Making Time for Gym Class
A little physical education could sharply reduce obesity in children, new research shows.
Sept. 9, 2004 -- Just one extra hour of exercise a week could significantly cut obesity for five- and six-year-olds, especially girls, according to a new study.
Increasing physical activity by one hour per week leads to a .31 greater reduction in Body Mass Index (BMI) for overweight elementary school girls, the research says. The study, conducted by the Rand Corp. on behalf of the non-profit National Institute for Health Care Management (NICHM) Foundation, projects that at least five hours of gym time in kindergarten each week would reduce the prevalence of overweight young girls by 43 percent.
Right now, kindergarteners average only 57 minutes a week in gym classes the research says, and they only get an average of 65 minutes a week in first grade. About 10 percent of kindergarten girls are overweight today (by BMI definition); that would decline to 5.8 percent with at least five hours a week of physical activity.
"By systematically incorporating daily physical activity into young children's lives, we can successfully prevent childhood obesity for large populations of kids," said Nancy Chockley, president of the NICHM Foundation. "Increasing PE time is one of the few solutions in the struggle against overweight that is effective, practical, and can be replicated."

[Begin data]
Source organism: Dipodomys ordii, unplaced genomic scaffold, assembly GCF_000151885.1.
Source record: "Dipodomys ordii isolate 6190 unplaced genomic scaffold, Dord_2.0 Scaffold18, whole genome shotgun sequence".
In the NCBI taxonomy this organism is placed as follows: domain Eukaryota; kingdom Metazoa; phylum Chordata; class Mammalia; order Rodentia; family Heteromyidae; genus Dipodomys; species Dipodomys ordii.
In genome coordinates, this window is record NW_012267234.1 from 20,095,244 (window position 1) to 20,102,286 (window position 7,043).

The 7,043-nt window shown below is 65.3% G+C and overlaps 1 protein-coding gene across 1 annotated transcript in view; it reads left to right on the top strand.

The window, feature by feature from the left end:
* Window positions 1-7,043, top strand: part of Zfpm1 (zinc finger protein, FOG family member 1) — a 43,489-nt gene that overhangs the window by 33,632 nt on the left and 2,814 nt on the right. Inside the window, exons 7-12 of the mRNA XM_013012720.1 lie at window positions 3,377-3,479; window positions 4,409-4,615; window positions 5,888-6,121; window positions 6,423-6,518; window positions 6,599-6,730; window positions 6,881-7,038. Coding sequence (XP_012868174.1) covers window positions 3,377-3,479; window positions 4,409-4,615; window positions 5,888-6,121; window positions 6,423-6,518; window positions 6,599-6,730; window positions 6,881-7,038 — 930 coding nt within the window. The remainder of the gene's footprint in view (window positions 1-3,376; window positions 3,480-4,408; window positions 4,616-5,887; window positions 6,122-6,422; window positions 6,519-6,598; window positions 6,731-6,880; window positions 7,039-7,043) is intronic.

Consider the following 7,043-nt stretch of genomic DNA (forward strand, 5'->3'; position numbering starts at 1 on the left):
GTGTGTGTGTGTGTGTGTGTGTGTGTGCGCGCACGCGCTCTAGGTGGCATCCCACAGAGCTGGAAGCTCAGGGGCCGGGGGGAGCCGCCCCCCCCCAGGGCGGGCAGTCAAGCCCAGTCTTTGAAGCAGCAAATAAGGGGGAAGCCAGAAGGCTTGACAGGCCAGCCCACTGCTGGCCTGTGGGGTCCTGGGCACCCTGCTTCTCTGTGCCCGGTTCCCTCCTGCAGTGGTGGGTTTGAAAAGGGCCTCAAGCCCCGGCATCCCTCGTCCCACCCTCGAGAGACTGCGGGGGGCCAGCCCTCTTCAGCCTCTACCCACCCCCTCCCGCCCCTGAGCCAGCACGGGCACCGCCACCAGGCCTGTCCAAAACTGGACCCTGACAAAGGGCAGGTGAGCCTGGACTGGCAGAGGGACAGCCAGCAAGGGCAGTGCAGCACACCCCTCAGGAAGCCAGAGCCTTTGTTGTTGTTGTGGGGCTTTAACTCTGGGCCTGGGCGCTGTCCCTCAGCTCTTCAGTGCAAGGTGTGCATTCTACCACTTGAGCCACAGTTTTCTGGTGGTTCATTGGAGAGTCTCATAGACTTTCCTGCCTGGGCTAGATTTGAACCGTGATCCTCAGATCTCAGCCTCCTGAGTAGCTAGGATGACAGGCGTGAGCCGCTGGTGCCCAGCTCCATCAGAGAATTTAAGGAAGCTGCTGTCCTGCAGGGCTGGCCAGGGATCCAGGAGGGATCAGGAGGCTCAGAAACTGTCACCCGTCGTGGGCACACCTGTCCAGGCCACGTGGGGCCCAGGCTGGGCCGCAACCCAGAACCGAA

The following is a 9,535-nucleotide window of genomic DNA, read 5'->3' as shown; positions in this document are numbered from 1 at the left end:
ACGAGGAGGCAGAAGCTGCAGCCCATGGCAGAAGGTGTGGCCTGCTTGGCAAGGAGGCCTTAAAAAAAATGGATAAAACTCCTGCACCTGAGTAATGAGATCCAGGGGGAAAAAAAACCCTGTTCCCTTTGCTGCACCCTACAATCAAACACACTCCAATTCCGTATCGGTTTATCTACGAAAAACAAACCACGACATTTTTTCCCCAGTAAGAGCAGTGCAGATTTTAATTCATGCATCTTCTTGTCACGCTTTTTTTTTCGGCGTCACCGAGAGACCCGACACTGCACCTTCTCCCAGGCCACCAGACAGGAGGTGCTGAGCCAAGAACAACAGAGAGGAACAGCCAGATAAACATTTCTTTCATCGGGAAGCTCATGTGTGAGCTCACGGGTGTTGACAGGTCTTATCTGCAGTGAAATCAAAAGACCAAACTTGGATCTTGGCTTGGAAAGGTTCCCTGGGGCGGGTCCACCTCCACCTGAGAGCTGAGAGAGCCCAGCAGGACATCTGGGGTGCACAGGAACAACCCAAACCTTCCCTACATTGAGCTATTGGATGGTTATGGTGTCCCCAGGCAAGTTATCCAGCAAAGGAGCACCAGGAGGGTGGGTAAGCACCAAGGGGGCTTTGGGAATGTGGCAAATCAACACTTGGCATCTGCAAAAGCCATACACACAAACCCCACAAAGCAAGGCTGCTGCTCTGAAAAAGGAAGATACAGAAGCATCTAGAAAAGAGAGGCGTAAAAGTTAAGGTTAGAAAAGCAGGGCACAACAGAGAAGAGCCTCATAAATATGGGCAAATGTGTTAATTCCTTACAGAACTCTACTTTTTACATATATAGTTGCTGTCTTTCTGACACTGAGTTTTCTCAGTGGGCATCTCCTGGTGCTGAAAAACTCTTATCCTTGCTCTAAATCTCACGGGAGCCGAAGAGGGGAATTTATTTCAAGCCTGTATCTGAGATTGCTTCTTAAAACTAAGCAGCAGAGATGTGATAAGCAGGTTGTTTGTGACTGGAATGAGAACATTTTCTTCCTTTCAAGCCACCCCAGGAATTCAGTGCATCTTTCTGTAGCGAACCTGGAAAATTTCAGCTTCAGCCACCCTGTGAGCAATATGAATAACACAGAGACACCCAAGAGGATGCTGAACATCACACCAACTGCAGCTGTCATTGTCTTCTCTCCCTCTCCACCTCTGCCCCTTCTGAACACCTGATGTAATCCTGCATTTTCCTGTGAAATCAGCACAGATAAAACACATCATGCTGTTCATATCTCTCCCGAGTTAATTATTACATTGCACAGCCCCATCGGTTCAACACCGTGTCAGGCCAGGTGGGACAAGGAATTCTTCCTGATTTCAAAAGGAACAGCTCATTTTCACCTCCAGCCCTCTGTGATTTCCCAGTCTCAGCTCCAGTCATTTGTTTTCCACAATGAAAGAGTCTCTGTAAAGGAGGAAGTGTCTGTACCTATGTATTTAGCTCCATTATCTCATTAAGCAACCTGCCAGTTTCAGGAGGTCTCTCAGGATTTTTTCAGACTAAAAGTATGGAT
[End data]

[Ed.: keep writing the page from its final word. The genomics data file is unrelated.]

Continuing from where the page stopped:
The research findings analyze the impact of expanding school PE on BMI, a measure of weight factoring in height. Even small shifts in weight loss of just three to five pounds, for example, can shift a significant number of overweight kids to "at risk" BMI status and a significant number of "at risk" children to healthy weight and BMI status:
When overweight boys had more PE time it also made a difference, but the results did not reach statistical significance.
In the past decade, as some schools have concentrated more on literacy, mathematics, and test-taking, they have had to scale back gym classes.
It's important to remember that exercise must be tied with better eating habits to address the nation's growing epidemic of childhood obesity.
Other notable findings of the study include:
- Wide variations in PE time existed across grades and among schools. More than one in five first graders actually has PE time reduced or completely eliminated after kindergarten.
- Schools with high proportions of low-income or minority students tended to have the least PE time.
- The level of PE could reduce the proportion of kindergarten girls at-risk-for overweight by 60 percent.